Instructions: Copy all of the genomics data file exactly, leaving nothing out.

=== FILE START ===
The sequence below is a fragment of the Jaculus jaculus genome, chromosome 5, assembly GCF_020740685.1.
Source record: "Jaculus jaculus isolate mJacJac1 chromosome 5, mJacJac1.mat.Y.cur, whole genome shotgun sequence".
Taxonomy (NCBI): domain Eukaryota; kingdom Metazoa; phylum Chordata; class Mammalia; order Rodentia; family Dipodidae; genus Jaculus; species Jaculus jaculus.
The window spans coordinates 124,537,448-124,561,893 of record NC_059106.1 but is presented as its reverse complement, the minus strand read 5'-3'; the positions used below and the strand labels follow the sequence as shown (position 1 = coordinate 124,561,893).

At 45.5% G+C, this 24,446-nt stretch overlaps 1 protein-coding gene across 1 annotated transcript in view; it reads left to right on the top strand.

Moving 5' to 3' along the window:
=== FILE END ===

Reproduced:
The sequence below is a fragment of the Jaculus jaculus genome, chromosome 5, assembly GCF_020740685.1.
Source record: "Jaculus jaculus isolate mJacJac1 chromosome 5, mJacJac1.mat.Y.cur, whole genome shotgun sequence".
Taxonomy (NCBI): domain Eukaryota; kingdom Metazoa; phylum Chordata; class Mammalia; order Rodentia; family Dipodidae; genus Jaculus; species Jaculus jaculus.
The window spans coordinates 124,537,448-124,561,893 of record NC_059106.1 but is presented as its reverse complement, the minus strand read 5'-3'; the positions used below and the strand labels follow the sequence as shown (position 1 = coordinate 124,561,893).

At 45.5% G+C, this 24,446-nt stretch overlaps 1 protein-coding gene across 1 annotated transcript in view; it reads left to right on the top strand.

Moving 5' to 3' along the window: